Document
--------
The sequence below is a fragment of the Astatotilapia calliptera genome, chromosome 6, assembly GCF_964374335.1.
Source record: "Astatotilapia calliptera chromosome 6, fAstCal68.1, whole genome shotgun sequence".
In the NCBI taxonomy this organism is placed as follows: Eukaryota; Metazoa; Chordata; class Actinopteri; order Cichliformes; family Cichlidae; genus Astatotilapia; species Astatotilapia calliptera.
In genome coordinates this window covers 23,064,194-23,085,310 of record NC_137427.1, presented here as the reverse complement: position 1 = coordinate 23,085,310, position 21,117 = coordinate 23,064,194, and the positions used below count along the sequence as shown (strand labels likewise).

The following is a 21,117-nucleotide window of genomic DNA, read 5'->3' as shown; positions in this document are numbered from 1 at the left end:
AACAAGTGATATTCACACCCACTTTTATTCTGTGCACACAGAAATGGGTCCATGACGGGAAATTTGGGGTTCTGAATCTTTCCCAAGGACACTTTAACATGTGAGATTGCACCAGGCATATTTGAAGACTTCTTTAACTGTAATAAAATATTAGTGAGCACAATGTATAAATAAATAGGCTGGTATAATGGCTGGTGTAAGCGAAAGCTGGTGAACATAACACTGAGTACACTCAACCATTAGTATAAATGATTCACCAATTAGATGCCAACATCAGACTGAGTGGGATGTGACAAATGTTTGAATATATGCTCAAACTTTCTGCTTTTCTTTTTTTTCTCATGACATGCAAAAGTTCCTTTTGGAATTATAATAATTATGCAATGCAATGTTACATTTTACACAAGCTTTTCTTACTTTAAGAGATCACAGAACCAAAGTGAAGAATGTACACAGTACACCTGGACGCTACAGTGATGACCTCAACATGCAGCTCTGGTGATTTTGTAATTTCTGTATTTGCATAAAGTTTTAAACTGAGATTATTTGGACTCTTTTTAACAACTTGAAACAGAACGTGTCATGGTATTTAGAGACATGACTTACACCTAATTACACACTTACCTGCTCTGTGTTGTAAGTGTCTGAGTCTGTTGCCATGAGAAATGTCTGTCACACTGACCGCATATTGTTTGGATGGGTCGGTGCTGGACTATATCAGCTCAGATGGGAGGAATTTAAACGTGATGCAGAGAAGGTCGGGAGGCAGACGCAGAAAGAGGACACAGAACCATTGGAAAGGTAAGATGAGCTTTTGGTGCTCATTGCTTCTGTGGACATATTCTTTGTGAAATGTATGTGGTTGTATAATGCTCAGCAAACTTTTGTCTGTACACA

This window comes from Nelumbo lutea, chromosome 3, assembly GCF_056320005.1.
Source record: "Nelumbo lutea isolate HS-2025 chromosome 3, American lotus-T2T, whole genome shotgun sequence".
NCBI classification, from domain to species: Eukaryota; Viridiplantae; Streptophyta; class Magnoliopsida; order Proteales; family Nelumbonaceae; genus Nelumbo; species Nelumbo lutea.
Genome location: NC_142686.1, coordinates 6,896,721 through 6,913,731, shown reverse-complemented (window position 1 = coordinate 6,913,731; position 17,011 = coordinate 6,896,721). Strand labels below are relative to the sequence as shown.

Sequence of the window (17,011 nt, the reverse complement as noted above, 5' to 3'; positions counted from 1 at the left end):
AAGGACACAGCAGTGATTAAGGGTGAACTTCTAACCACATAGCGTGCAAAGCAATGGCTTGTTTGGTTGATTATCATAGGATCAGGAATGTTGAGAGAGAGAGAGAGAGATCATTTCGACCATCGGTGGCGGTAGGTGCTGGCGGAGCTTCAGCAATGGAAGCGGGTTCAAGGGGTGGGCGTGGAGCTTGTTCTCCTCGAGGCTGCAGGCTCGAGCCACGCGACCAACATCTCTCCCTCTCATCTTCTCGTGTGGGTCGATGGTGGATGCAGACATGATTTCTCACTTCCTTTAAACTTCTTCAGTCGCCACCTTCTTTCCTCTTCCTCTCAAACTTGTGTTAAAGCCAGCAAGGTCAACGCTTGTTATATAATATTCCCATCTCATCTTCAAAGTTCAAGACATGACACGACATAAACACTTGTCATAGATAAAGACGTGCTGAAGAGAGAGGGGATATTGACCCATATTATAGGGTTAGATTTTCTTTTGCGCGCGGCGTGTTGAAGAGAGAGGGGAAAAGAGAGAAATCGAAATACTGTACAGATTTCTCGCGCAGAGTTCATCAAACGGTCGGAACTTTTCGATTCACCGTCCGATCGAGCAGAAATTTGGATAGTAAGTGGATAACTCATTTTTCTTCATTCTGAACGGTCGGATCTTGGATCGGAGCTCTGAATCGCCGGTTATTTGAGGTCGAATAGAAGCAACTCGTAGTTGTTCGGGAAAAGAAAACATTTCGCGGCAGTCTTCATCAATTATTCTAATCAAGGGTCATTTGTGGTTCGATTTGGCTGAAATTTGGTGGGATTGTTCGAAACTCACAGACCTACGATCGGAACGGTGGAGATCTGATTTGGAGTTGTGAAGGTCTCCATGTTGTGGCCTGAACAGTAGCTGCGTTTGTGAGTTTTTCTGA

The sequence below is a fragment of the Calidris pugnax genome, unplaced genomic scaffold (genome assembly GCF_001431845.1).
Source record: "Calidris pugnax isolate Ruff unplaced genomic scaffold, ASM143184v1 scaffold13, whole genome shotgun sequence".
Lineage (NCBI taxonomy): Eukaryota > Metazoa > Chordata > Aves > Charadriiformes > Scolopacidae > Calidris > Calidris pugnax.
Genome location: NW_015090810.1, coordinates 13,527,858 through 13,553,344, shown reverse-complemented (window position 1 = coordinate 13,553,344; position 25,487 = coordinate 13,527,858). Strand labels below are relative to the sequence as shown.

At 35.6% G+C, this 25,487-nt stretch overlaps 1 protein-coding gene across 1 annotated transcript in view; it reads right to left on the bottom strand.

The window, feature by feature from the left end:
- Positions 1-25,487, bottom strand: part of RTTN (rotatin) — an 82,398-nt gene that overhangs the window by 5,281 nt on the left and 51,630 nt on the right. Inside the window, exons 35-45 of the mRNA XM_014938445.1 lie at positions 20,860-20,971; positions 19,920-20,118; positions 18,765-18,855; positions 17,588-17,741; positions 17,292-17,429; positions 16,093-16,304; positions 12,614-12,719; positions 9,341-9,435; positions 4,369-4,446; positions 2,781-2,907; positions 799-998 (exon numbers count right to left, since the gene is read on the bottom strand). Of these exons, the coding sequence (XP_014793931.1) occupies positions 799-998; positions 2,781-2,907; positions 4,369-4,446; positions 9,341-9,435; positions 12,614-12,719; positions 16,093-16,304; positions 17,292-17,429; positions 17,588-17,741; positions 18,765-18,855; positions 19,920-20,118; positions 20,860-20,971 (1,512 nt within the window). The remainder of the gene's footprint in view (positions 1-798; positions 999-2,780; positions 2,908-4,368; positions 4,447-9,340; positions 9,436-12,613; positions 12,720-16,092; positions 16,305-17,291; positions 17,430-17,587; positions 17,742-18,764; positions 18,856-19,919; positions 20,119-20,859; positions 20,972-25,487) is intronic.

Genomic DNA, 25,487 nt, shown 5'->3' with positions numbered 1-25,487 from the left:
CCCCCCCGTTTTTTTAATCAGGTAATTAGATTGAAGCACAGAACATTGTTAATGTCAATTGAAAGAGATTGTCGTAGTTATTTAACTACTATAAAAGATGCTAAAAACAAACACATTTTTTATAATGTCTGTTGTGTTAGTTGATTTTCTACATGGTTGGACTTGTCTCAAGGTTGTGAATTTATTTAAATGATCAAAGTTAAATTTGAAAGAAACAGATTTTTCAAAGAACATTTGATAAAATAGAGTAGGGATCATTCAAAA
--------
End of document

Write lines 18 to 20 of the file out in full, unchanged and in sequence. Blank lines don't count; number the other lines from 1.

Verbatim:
The window, feature by feature from the left end:
- Positions 1-25,487, bottom strand: part of RTTN (rotatin) — an 82,398-nt gene that overhangs the window by 5,281 nt on the left and 51,630 nt on the right. Inside the window, exons 35-45 of the mRNA XM_014938445.1 lie at positions 20,860-20,971; positions 19,920-20,118; positions 18,765-18,855; positions 17,588-17,741; positions 17,292-17,429; positions 16,093-16,304; positions 12,614-12,719; positions 9,341-9,435; positions 4,369-4,446; positions 2,781-2,907; positions 799-998 (exon numbers count right to left, since the gene is read on the bottom strand). Of these exons, the coding sequence (XP_014793931.1) occupies positions 799-998; positions 2,781-2,907; positions 4,369-4,446; positions 9,341-9,435; positions 12,614-12,719; positions 16,093-16,304; positions 17,292-17,429; positions 17,588-17,741; positions 18,765-18,855; positions 19,920-20,118; positions 20,860-20,971 (1,512 nt within the window). The remainder of the gene's footprint in view (positions 1-798; positions 999-2,780; positions 2,908-4,368; positions 4,447-9,340; positions 9,436-12,613; positions 12,720-16,092; positions 16,305-17,291; positions 17,430-17,587; positions 17,742-18,764; positions 18,856-19,919; positions 20,119-20,859; positions 20,972-25,487) is intronic.

Genomic DNA, 25,487 nt, shown 5'->3' with positions numbered 1-25,487 from the left: